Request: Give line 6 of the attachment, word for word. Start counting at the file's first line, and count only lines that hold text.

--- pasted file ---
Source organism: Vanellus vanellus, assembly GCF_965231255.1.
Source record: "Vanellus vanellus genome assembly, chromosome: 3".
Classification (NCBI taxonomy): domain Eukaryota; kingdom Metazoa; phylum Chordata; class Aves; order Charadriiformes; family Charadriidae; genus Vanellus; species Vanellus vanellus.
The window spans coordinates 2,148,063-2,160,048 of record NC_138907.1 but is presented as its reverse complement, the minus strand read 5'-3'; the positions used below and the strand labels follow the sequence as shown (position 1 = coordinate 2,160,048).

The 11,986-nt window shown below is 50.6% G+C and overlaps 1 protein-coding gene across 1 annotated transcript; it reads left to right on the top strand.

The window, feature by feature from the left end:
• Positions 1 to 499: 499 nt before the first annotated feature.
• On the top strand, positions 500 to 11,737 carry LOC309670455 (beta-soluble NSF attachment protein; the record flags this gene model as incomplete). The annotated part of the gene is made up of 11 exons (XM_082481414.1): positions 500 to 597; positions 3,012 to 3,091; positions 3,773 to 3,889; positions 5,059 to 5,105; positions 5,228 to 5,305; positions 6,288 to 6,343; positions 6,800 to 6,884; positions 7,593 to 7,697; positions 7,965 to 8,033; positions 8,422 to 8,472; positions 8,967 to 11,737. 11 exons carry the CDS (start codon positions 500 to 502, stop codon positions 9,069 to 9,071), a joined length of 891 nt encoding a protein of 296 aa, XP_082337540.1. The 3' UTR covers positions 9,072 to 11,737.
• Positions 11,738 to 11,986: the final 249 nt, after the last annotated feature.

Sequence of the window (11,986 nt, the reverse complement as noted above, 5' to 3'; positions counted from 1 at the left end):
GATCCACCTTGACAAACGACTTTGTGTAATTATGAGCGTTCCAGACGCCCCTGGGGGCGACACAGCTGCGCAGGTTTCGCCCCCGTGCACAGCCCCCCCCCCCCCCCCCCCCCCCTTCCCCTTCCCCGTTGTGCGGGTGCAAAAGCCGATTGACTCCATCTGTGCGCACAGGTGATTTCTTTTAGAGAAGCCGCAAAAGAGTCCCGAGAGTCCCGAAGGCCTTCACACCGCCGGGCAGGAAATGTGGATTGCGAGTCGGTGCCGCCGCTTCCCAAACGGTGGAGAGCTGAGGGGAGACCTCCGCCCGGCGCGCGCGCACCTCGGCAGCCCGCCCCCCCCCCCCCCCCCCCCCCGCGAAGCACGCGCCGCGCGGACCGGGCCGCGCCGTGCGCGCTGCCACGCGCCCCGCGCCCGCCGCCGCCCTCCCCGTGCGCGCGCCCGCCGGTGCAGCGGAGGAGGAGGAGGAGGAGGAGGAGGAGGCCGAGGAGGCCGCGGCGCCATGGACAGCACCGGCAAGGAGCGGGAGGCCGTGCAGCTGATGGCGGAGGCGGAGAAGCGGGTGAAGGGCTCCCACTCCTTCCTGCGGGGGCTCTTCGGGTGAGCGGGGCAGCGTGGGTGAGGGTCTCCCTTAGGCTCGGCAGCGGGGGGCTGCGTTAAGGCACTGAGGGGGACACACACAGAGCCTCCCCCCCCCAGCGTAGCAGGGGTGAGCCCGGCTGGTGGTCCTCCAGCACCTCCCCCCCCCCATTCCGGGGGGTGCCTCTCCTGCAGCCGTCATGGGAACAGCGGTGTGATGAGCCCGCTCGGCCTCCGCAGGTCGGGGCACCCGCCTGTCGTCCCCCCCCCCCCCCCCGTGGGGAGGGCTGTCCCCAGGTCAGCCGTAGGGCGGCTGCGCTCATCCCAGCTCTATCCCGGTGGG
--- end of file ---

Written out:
The window, feature by feature from the left end: